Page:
• PS of the previous post. I wish that I had proofread my comment before sending it, because the word comment should be commend. - 11/30/2014 3:27:54 PM
  • Thank you so much for this wise and full of motivation that I can feel, just by reading it. I appreciate it so much and comment you. - 11/30/2014 3:26:25 PM
    While reaching out for help with motivation, I was looking for the majic words, on a facebook page someone posted after my comment "Motivation comes from within". I felt like posting DUH, but I left it alone and went about my business. I have been fighting depression for my whole life, motivation does not come easily. About five years ago I got divorced, didn't realize until recently how much my ex put me down during the 23 years we were together. Before my divorce I lost about 100 lbs, and have kept all but 20 lbs off for about five years now. Will be 48 this year that 20 lbs feels like the original 100lbs, going to be ok I will find the motivation to exercise it does make depression easier to fight when you have energy. - 11/30/2014 8:40:53 AM
  • I had a small streak going....and then my mood plummet, once more. For the past three days I've "excused myself" from exercising. ("Please excuse, Cynthia, the dog ate her homework"). yeah. NOT a valid excuse. But I think I was looking at too big of a goal. I can walk up and down the stairs a couple times. Or maybe do some wall pushups. It's nice to know that little things like that count. Thanks for this article. - 11/30/2014 8:14:59 AM
  • I'm an 80 yr old grossly overweight guy struggling to be able to do everyday things -- like lose weight and exercise. Recently, arthritis has set in to my knees, hip and back. Epidurals and shots have not helped at all. I cannot walk without severe pain unless I am highly medicated. I tried to take an exercise pool class last week and was unable to walk back and forth in an exercise lane. Pain was terrific. Worse than that, I have lost my best support ( by far) - a personal trainer who looks exactly like the model used in the Depression article. I made a dumb comment which hurt her so deeply that she no longer exhibits the loving, caring, supportive characteristics that made her so dear to me. I sat at my computer and cried when I saw that picture and read the article. I have lost my BEST friend! Moving on from here is uncharted territory as she has helped me so much over several years. Depression is deepening and motivation is at a minimum. I don't really expect anyone to read all this, but maybe expressing myself--again-- we help me psychologically. Incidentally, my family does NOT understand depression nor motivation. - 9/30/2014 1:49:13 AM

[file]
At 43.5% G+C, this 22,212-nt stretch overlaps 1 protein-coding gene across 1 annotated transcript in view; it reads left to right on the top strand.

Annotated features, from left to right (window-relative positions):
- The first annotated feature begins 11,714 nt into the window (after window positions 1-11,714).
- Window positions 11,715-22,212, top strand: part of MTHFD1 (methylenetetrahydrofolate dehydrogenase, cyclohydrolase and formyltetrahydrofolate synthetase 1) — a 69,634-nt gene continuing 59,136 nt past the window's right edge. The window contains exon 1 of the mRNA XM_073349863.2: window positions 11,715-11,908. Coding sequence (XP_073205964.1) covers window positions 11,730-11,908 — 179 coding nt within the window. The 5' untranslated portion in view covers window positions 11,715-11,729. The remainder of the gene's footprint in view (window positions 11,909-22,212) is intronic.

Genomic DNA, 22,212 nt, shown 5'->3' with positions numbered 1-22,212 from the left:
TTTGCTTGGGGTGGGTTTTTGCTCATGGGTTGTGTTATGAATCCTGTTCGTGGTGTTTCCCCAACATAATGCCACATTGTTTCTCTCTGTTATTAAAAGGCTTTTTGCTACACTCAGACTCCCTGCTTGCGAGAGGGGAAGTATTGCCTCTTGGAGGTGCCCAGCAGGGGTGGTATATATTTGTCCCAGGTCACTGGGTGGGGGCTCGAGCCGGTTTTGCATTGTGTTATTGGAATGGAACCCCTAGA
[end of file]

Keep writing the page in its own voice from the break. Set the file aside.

As I got older the hobbies I lived for are now unreachable. I am trying to sublimate but the support that is needed just isn't there. it's hard for an old dog to learn new habits. - 9/29/2014 11:30:25 PM
  • Having been depressed before, going through a long recovery. I am aware of what the my feeling are. Recently I have had a lot happening in my life in a very short time, I felt myself wanting to skip exercise. stay in bed longer. No interest in anything. I felt the darkness creeping in. Even though I take pills to stabilize my feeling. What was going on was more than I could deal with. The long exercises, I didn't want to do. But I made myself get dressed, go out for short walks. I have a dog, it helps. I know he likes his walks. Just being up and out seeing nature, realizing you are alive and capable of so much, gives you a sense of I can do this. Of course, I did discuss with my Doctor going on a different medication. If I continue to feel I need more help with my condition I will seek it in whatever form is called for. But I do know exercises releases chemicals in your brain that are helpful. So call exercise ,Dr. Feelgood, maybe it is all you need to help you through a rough time in your life. And once you start to get in some exercise hopefully you will want to continue. - 9/29/2014 8:42:14 AM
  • I started exercising this month. Of course, I have been here before, but there was a couple of key differences this time. I am seeing a counsellor and an MD for both ADD and depression. I am getting both medical help and mental tools to help me do better, which is starting to have benefits. I started very simple, exercising just 5 minutes a day, 5 days a week. I did have problems with my depression for part of the time and stopped exercising, but I did not let that stop me from trying again. Iím now up to 10 minutes of exercise a day and I came very close to my goal of exercising 20 times (18) in 4 weeks so I am pleased with that. Even exercising this little bit has had a noticeable impact on my mood and my diabetes.

    Here's the point. Start small and simple. Remember, failure is NOT final unless you stop trying, so keep trying. Get whatever help you need and don't settle for anything less.

    Good luck and God Bless! - 9/29/2014 2:48:06 AM
  • I actually did this this morning when I was feeling a bit low. It helped me cheer right up. :) - 5/28/2014 11:55:20 PM
    I am trying - 2/5/2014 11:57:09 AM